13 July, 2023
"Deep in their roots, all flowers keep the light." - Theodore Roethke
Where Cross Street Flower Farm began.
I am not a typical farmer if there is such a thing. I did not grow up on a farm, and my earliest memories are not about riding on my grandfather’s tractor or picking flowers from my grandmother's garden. It is not about farming at all.
It is about a candy store. The year was 1978 and I was 4 years old. My family lived in a row home in Pennsauken, NJ, a lower-middle-class suburb of Philadelphia. My parents met as elementary school teachers at the local Catholic school. At the time, there were still Mom and Pop shops in our neighborhood, and a few blocks away from us was one that sold penny candy.
I was enamored with this shop and the aisle of brightly colored candies, and perhaps even more with the idea that I could go there and buy candy all by myself. I belong to perhaps the last generation of American kids that were given free rein during the day and told to go outside and play. One day I had an idea to buy enough candy to share with the kids in my neighborhood, especially my friend Heather. My Mom Mom, our Italian-American grandmother, had just taught me how to blow bubbles with chewing gum and I wanted to teach Heather how to do it too.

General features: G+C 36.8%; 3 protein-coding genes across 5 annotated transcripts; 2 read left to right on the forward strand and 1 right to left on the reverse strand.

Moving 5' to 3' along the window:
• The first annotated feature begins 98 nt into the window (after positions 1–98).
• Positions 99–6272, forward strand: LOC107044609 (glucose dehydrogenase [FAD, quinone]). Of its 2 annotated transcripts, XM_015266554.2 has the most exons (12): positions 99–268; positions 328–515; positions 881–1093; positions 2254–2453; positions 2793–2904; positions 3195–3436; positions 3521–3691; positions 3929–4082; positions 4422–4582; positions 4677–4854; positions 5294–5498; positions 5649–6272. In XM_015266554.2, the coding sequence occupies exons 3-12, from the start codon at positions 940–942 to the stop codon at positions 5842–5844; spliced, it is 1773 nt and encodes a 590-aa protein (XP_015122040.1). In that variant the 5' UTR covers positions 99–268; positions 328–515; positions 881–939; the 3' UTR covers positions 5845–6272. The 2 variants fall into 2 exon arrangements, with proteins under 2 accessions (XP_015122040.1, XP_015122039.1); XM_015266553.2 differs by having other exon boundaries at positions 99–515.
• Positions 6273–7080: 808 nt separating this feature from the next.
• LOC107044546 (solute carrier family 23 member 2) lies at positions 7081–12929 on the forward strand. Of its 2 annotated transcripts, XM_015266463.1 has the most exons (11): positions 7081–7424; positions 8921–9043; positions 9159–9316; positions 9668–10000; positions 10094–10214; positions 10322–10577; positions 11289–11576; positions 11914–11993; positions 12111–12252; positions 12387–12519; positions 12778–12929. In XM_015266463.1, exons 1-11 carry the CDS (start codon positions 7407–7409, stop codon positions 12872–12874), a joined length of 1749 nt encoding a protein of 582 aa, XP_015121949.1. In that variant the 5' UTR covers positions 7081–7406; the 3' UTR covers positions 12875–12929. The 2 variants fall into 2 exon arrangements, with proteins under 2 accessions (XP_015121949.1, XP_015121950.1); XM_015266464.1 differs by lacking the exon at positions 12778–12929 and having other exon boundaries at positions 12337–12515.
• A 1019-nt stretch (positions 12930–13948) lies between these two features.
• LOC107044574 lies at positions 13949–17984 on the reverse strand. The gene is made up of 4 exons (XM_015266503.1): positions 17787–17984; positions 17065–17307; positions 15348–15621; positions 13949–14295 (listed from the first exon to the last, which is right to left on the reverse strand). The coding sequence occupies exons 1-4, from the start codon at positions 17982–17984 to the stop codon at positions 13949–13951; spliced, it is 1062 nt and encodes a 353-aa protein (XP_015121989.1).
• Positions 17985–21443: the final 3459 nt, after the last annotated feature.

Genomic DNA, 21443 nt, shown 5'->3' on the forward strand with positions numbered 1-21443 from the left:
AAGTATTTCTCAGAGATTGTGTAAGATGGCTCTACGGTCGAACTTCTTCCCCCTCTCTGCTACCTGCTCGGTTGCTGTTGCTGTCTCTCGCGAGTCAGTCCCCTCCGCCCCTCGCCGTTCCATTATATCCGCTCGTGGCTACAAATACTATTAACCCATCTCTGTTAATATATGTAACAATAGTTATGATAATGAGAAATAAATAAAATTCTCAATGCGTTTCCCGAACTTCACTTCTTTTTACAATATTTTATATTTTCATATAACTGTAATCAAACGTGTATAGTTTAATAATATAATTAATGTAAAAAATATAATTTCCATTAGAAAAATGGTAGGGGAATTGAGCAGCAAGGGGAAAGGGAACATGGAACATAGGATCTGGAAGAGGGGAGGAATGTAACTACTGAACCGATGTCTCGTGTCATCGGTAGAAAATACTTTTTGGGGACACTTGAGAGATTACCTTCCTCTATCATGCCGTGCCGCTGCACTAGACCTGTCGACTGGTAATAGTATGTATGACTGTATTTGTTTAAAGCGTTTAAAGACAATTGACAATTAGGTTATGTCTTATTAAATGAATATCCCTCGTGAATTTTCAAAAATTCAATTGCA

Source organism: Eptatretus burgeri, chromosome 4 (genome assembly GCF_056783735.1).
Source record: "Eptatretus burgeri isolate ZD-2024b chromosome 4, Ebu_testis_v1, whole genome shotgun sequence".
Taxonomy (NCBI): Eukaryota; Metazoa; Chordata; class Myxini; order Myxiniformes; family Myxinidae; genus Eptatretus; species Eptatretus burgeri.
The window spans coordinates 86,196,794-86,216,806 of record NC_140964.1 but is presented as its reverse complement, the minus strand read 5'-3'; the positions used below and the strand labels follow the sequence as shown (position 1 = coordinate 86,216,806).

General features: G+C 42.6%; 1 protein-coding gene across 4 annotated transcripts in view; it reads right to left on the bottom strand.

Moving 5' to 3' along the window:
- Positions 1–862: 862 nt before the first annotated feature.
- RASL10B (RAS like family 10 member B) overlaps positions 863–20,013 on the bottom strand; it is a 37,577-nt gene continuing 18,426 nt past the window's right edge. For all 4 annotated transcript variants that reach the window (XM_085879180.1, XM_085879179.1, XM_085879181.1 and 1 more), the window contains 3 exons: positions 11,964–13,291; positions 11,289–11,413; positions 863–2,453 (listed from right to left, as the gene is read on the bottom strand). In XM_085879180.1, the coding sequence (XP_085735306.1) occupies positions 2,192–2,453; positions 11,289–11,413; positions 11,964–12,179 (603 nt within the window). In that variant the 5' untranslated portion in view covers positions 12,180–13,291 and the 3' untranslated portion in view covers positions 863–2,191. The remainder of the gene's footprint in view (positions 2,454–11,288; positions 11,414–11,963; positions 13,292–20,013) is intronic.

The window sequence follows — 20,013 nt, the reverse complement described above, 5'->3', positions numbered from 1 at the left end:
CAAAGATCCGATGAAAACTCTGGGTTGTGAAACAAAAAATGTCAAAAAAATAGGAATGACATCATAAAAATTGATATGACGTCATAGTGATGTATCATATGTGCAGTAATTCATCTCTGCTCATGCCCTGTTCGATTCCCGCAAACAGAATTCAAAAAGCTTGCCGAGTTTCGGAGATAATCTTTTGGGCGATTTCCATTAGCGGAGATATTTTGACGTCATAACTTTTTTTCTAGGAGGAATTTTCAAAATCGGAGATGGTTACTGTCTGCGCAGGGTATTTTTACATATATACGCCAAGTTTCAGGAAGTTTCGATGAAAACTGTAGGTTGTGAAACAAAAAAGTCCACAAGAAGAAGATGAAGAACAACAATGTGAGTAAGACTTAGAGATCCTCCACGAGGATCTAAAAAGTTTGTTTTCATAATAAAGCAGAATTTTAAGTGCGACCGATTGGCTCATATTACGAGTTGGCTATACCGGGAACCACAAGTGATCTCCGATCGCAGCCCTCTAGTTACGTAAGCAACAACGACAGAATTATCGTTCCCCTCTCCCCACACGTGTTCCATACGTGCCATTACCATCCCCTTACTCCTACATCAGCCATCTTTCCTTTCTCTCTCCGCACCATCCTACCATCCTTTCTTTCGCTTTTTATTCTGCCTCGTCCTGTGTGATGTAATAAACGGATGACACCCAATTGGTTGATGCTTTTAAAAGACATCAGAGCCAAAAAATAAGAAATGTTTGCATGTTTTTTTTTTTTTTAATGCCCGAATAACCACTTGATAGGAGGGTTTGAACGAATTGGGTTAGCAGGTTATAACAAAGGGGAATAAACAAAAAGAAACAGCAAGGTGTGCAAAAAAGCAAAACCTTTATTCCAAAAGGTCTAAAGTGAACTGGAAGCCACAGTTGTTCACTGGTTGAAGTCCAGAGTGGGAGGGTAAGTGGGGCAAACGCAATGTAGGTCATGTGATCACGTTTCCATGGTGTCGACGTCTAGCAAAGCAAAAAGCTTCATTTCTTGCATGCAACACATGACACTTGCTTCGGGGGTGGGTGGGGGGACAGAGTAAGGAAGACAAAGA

So, I loaded up my change purse with money from my Snoopy piggy bank. I did not know how to ride a bike yet, so I had to convince my older sister, Andie, who was 7 at the time and also my personal hero, to drive me there on the back of her yellow banana seat bike. I remember it had a daisy floral print on the seat and the two of us fit perfectly on it.
[Nikki and Andie LaVee in Pennsauken, NJ, 1977. Ages 3-6]
When we got to the store, I remember picking out my candy - bazooka chewing gum, tootsie rolls, smarties, wax candy. I skipped over the fireballs and red hots. I did not know how to count out change yet. The woman that owned the store was behind the counter, and her expression changed as I put my bulging change purse on the counter and asked her to help me count it out. She was not going to make this easy.
She looked down at me and said sternly, “Does your mother know you are buying all this candy?” Without pause, I said yes, but she guessed that I was lying and responded, “Well, I am going to have my son follow you home to make sure about that.” She did let me buy the candy, but by then my plan was ruined and I did not even want the candy anymore, they felt like stolen goods and all the joy was gone.
The next thing I remember is sitting on my front stoop getting yelled at and punished by my mom for lying and not asking permission. I remember the feelings of shame and guilt flooding my little body. I knew I had done something wrong by lying, but my intention was good. I wanted to buy candy with my money and make people happy. Clearly, the world in 1978 was not ready for me, an independent-minded 4-year-old girl that wanted to buy candy for the neighborhood. And I still had quite a few things to learn about life as well.